Shawn Atleo has been re-elected as national chief of the Assembly of First Nations after three rounds of voting Wednesday.

Atleo received 341 of 512 votes on the third ballot, claiming 60 per cent of the vote needed for the victory.

After he was sworn in, Atleo congratulated his seven challengers, saying their work in their respective communities needs to be recognized.

He also said the election “offers an opportunity for reflection” about the future of First Nations citizens and their roles in provincial and federal issues. 

New Brunswick Mi’kmaq lawyer and Ryerson University professor Pam Palmater, who ran an anti-Atleo campaign, finished in second place with 141 votes.

“This is a momentum that won’t stop now. Our people are strong,” she told delegates from the podium without congratulating Atleo.

“I will keep defending our sovereignty, our treaty and our people,” she said.

In his first term as AFN chief, Atleo was known for his diplomatic, respectful relationship with Prime Minister Stephen Harper and federal government officials.

As the head of an executive committee of 10 regional chiefs, the AFN's national chief is seen as the one individual who most influences the tone of relations between First Nations and the federal government.

Critics accused Atleo of being too conciliatory in his dealings with Ottawa, but he vowed Wednesday to be an unrelenting leader.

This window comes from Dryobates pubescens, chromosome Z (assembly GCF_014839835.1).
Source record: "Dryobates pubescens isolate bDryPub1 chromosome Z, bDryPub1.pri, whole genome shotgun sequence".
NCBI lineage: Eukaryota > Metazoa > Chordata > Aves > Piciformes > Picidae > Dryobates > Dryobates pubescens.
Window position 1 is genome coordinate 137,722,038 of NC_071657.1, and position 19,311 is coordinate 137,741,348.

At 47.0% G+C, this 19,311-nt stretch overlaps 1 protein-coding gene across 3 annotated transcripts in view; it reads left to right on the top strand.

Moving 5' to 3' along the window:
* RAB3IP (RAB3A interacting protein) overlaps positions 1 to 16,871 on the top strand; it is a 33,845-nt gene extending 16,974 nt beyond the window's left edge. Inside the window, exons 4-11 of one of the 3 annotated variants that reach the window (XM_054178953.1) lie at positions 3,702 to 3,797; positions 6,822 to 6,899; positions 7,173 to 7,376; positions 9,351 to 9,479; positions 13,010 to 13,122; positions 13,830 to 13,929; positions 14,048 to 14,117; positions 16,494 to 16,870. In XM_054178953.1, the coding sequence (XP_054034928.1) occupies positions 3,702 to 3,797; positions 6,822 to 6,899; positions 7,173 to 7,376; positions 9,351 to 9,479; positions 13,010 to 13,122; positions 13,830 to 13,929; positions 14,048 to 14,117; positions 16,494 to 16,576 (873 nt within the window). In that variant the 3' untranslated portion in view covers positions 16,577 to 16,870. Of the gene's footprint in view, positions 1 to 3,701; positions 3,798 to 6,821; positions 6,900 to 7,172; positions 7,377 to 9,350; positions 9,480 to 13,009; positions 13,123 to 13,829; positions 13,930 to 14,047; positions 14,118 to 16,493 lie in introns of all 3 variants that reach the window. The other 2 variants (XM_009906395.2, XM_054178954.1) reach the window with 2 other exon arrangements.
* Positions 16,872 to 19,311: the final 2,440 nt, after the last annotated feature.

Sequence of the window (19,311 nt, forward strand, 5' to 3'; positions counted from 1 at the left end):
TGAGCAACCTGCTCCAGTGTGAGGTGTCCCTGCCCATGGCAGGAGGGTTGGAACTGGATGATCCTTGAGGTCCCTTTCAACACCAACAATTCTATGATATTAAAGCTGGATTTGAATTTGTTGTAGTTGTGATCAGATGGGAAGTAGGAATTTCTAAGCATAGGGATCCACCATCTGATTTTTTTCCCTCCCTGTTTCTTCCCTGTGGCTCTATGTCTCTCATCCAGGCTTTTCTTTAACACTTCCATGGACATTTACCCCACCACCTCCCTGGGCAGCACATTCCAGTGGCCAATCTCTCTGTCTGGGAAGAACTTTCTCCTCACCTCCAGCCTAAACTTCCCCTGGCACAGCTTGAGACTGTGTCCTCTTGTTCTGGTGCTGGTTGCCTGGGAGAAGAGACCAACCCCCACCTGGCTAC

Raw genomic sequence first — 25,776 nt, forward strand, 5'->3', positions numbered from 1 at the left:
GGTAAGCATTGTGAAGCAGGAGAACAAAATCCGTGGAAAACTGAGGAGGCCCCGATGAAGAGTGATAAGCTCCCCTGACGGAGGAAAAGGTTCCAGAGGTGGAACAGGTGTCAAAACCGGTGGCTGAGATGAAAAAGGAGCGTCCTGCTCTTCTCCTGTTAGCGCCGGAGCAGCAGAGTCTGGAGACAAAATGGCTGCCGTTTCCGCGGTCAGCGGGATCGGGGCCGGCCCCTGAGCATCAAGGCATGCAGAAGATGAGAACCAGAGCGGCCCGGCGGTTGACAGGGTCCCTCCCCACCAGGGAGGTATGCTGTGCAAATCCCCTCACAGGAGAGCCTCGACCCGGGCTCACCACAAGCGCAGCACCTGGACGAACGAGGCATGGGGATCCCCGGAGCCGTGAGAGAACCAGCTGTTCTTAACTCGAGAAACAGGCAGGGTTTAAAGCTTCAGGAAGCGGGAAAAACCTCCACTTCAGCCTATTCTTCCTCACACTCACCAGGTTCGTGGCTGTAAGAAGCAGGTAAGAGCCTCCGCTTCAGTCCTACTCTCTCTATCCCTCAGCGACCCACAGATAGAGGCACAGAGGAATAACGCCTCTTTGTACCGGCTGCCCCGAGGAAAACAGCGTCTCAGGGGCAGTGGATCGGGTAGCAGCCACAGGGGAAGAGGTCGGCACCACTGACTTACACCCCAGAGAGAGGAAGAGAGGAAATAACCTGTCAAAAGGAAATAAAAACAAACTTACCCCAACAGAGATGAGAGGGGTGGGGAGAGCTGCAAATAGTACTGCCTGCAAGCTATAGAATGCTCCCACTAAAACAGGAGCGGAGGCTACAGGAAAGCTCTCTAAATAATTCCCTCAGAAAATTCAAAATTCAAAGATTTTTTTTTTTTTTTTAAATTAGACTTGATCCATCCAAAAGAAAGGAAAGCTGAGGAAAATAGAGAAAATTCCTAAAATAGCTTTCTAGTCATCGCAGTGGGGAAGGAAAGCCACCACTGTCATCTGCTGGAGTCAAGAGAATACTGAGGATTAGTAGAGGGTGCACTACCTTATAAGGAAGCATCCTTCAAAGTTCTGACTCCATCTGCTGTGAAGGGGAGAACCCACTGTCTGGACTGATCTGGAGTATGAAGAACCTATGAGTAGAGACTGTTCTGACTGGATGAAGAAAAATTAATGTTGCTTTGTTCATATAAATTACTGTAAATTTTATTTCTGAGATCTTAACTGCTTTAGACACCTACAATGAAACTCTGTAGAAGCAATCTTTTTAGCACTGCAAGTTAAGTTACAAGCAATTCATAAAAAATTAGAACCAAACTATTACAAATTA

“We will take our rightful place is our respectful territories. We will stand together and put the final stake in colonialism,” he said. “We will reject government’s attempt to deny or extinguish our rights.”

Atleo also said he’s happy to finally see “corporate Canada” supporting input from First Nations when it comes to natural resource development projects across the country.

Minutes after the result of Wednesday’s vote was announced, Harper issued a statement congratulating Atleo.

“The Government of Canada and First Nations have an enduring historic relationship based on mutual respect, friendship and support," Harper said.

"I look forward to continue working with National Chief Atleo to keep building solid partnerships between First Nations people and other Canadians, to the mutual benefit of us all."

NDP Leader Thomas Mulcair also offered his congratulations.

Other candidates vying for AFN leadership included AFN Alberta regional chief George Stanley, Mohawk activist Ellen Gabriel, Manitoba lawyer Joan Jack, Chief of the Dene Nation Bill Erasmus, former five-time Roseau River First Nation chief Terrance Nelson, and the former grand chief of Ontario's Grand Council of Treaty #3 Diane Kelly.

In 2009, it took 23 hours and eight ballots for Atleo to win his first three-year mandate as AFN leader.

Atleo took the reins from Phil Fontaine at the AFN General Assembly in Calgary that year.